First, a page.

According to the White House, a photo op at a civil rights museum holds more weight than being an active participant in and making sacrifices for the movement itself.
That's the message White House press secretary Sarah Huckabee Sanders communicated to Rep. John Lewis (D-Ga.) Thursday upon his announcement that he and his colleague Rep. Bennie Thompson (D-Miss.) would not join President Donald Trump at the opening of a civil rights museum in Mississippi.
Lewis and Thompson issued a joint statement on Thursday confirming they would not be present in Jackson, Miss., at the opening of two museums, the Museum of Mississippi History and the Mississippi Civil Rights Museum.
"President Trump's attendance and his hurtful policies are an insult to the people portrayed in this civil rights museum," Lewis and Thompson collectively said.
Sanders called it "unfortunate that these members of Congress wouldn't join the president in honoring the incredible sacrifice civil rights leaders made to right the injustices in our history."
"[Trump] hopes others will join him in recognizing that the movement was about removing barriers and unifying Americans of all backgrounds," she added.
Rep. Cedric Richmond (D-La.), chairman of the Congressional Black Caucus (of which Lewis and Thompson are both members), called the White House's assessment "laughable."
"It's laughable that the White House is criticizing John Lewis and Bennie Thompson for not attending the opening of a civil rights museum that honors the sacrifice of ... wait ... John Lewis, Bennie Thompson, and many others," he said.
Calls Rep. John Lewis "All talk ... no action" despite Lewis' brutal 1965 beating by police in Selma, Ala., while seeking voting rights.
This is not the Trump administration's first attack on Lewis. Trump himself attacked the congressman previously on Twitter, calling him "All talk, talk, talk - no action or results. Sad!"
Lewis has a long history of civil rights activism. He was the youngest speaker at the march on Washington in 1963. He marched in Selma, Ala., two years later and suffered a fractured skull. He was arrested dozens of times for his active role in civil rights. Lewis is the last surviving member of the "Big Six," six prominent leaders during the civil rights movement.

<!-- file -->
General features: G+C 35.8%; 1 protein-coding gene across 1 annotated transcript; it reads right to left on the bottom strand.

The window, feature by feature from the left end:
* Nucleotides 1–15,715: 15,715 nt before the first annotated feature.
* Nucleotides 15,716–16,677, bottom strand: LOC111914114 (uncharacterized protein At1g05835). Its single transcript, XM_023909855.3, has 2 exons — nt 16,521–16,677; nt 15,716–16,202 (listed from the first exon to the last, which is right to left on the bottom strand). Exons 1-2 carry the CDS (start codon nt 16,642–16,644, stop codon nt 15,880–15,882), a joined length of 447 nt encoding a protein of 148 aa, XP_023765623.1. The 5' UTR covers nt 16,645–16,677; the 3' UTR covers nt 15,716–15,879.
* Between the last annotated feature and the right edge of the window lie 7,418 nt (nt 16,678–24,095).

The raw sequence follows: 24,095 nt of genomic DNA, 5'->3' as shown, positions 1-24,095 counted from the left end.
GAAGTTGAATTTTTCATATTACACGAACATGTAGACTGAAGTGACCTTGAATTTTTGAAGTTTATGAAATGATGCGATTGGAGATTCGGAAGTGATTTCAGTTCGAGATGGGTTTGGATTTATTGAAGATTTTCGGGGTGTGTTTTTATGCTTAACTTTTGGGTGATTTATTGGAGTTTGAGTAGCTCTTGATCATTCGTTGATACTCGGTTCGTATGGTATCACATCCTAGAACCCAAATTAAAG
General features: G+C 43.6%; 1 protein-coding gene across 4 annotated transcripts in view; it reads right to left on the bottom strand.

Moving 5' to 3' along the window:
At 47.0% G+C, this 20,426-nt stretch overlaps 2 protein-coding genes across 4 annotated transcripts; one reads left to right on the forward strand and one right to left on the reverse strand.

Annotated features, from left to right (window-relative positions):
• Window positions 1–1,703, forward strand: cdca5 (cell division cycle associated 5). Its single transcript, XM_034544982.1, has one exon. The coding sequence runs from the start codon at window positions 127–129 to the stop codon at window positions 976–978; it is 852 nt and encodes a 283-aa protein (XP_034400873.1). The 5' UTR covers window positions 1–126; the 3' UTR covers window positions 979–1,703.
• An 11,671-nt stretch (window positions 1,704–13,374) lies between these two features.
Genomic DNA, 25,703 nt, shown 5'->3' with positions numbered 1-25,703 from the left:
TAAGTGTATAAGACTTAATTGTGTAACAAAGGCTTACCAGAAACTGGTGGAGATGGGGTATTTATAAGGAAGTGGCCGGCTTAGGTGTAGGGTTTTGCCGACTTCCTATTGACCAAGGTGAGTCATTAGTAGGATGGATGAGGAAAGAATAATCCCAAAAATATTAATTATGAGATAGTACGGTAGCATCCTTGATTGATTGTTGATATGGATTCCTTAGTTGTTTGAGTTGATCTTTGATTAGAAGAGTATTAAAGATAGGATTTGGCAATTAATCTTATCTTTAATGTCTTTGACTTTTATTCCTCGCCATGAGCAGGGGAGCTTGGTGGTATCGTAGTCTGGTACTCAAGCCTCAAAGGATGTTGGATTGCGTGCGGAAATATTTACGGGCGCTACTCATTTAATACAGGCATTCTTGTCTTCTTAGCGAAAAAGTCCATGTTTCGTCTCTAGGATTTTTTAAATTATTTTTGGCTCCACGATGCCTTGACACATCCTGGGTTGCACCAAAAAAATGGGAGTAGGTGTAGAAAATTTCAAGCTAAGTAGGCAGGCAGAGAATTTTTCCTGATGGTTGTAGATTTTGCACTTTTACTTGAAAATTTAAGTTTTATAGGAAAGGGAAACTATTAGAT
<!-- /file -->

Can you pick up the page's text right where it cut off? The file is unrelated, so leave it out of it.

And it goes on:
After entering a career in politics, Lewis moved up the ranks, starting on the Atlanta City Council and today representing Georgia in the House of Representatives. His achievements have garnered him various recognitions such as the Presidential Medal of Freedom, the NAACP's Spingarn Medal and the sole John F. Kennedy "Profile in Courage Award" for Lifetime Achievement.
"He has created a commission to reinforce voter suppression, refused to denounce white supremacists, and overall, has created a racially hostile climate in this nation," said Derrick Johnson, NAACP president and CEO.
The decision by Lewis and Thompson comes after the NAACP issued similar sentiments.
"President Trump's statements and policies regarding the protection and enforcement of civil rights have been abysmal, and his attendance is an affront to the veterans of the civil rights movement," said Derrick Johnson, NAACP president and CEO.
In response to the NAACP Sanders called Trump's position on racism and bigotry "very clear."
Trump's response to Charlottesville, calling for blame on "both sides" after a woman protesting against white supremacy was killed; his delay on disavowing KKK leaders; his use of a racial slur targeting Native Americans at an event honoring those very people; his description of NFL players protesting police brutality in America as "sons of bitches"; and his retweet of anti-Muslim videos from a far-right British party are just a few of the more recent instances in which the president made "very clear" what his stance is.